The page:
Saturday, July 11, 2015
Some Like It Wet
The garden near the woods is filled with plants that thrive on daily rainfall. Both the corn and the potatoes seem to show new growth continuously. These planting beds are five feet wide and two rows of potatoes were planted very close together. Enough soil could be found to hill the outer edges twice. Screened topsoil was shoveled between the rows to hill the center a second time. Dried grass clippings now form the outer surface. More clippings will be added later to prevent sun burn on potatoes near the surface. Last year we harvested more potatoes than we could eat. We really need to donate to the food bank following this harvest.
These purple flowers are growing on a variety called Colorado Rose. It is an early red skinned potato with white flesh. Holding certification as a Plant Variety Protection, we can grow it and use it for food but are prohibited from using our harvest as seed stock. We were surprised to learn that these flowers are pleasantly scented. All of the flowers have now been removed to encourage underground growth.
Canela Russet is another Plant Variety Protection potato. We grew this variety last year and truly enjoyed the oblong uniform sized potatoes. Its netted skin looks good even after the potatoes are baked. Last year we failed to remove the flowers but the harvest was impressive despite our neglect.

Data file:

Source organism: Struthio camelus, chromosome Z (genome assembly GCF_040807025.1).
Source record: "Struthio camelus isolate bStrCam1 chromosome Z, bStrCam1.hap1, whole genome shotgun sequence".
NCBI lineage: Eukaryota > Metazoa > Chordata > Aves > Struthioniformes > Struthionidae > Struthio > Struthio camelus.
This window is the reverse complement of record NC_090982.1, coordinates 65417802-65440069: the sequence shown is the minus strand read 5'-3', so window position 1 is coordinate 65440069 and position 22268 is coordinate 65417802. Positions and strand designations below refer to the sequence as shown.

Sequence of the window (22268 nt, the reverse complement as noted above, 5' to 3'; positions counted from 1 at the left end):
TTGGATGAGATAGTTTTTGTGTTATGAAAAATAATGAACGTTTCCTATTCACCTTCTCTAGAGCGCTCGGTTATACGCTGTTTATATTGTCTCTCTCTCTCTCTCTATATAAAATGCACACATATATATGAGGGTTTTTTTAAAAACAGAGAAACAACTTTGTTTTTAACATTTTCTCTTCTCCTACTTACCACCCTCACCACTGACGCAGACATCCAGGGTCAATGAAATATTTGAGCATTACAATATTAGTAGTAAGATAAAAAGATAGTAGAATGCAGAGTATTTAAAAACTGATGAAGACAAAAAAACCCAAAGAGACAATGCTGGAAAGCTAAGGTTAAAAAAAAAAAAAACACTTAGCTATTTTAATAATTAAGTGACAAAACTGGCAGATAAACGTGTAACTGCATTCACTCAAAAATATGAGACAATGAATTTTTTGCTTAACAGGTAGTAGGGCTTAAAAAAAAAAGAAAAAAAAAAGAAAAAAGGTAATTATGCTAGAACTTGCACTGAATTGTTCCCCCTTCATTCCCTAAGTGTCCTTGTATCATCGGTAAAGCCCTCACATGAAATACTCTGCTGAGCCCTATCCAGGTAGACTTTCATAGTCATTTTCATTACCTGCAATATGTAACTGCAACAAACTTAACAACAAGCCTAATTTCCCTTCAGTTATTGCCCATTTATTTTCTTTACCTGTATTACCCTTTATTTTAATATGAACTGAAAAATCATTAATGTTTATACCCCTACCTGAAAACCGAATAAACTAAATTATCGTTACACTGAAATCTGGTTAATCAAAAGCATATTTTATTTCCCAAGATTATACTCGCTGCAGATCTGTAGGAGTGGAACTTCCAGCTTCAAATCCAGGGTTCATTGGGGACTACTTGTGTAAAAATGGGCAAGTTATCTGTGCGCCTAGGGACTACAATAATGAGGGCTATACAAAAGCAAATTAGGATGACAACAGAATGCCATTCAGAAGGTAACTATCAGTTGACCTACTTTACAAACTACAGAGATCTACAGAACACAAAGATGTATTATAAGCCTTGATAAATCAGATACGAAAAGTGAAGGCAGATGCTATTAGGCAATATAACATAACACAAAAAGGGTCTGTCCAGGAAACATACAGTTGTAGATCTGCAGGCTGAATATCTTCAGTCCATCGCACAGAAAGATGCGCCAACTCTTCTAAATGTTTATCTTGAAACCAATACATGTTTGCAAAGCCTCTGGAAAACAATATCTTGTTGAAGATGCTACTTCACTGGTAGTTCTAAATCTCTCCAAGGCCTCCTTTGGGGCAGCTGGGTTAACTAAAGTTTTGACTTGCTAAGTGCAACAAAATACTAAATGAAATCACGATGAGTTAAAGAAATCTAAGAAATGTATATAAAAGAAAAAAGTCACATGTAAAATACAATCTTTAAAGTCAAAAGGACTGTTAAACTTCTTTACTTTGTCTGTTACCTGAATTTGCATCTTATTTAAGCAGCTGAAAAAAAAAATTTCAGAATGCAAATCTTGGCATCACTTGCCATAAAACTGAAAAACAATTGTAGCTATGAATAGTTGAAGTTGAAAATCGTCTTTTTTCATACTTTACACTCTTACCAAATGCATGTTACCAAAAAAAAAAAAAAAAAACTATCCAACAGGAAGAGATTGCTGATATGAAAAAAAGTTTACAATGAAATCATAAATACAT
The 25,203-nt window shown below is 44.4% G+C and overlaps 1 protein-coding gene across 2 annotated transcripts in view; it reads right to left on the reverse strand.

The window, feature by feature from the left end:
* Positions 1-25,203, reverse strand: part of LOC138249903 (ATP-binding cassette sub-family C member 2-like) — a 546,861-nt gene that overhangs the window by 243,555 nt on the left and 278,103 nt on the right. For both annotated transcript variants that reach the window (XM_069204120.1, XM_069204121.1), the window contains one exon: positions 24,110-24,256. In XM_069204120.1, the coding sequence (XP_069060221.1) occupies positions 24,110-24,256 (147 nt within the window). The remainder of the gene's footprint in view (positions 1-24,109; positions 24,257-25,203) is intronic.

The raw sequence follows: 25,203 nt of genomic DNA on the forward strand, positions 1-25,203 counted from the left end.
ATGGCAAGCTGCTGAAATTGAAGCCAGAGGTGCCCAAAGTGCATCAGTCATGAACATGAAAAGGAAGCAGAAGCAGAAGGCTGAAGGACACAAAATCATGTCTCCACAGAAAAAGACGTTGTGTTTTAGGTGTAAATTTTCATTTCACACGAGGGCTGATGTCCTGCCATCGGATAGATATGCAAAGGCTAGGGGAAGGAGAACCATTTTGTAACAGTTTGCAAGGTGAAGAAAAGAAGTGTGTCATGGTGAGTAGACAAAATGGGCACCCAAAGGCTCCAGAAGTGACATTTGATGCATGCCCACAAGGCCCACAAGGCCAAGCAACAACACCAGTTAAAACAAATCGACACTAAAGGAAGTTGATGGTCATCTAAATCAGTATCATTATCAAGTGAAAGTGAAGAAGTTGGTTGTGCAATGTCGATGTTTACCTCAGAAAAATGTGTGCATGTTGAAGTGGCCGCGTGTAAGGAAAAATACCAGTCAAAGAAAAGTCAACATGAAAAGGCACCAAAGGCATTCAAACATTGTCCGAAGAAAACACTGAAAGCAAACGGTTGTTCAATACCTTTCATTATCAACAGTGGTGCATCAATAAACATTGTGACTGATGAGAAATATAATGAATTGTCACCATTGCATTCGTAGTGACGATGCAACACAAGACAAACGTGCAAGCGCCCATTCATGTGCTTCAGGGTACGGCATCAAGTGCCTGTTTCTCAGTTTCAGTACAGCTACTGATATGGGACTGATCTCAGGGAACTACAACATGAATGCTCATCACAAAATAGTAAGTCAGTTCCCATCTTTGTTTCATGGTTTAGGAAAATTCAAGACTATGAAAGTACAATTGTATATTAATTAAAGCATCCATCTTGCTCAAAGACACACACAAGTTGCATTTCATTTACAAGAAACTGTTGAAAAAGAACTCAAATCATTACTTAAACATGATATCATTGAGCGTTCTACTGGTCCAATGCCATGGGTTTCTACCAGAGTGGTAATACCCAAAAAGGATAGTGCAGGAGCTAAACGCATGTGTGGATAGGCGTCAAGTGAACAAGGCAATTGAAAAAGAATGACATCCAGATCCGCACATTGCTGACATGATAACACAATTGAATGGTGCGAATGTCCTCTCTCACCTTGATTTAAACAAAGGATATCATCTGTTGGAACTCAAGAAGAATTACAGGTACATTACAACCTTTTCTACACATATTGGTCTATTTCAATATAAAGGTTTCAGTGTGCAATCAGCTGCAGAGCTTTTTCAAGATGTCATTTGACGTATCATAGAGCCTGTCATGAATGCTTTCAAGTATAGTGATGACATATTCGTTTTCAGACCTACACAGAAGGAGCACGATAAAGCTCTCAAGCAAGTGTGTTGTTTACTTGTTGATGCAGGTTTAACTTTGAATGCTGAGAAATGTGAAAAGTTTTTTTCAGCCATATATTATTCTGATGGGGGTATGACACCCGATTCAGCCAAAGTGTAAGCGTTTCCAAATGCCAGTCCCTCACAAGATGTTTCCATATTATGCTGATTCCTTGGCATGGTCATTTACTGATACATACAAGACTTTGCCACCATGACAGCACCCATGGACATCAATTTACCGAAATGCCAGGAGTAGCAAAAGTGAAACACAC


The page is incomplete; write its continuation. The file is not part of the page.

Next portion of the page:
This is our second year growing tobacco. The catalog description warns about planting tobacco near tomatoes but is silent about the possible risk to potatoes. Potato harvest is fairly close and the tobacco was just moved here from the pots where seed was started. We will watch to see if any problems develop. Government attempts to eliminate tobacco use by taxing the products exorbitantly do nothing to address the hardship caused for addicted smokers with few funds. We do not use tobacco products ourselves but grow it for someone else. Government looks for drug crops from airplanes in this area. Today I was overflown by a low helicopter. It altered its path to get a closer look at just was is growing in this remote garden. As far as I know, only the sale of our crop will put us at risk. Since we give it away we should be legal for now. If homegrown tobacco catches on, the tax man will closely follow.
Our basic garden plan here is to build stone paths between the planting beds using the stone that was removed from the soil. Near the house, the glacier left more stone than soil. Here the soil is almost free of stone and contains a fair amount of clay. My path remains unfinished for lack of material but the clay soil holds sufficient moisture to carry the plants thru dry spells. Perhaps when the area to the right is developed, enough stone will be found there to finish the first section's path.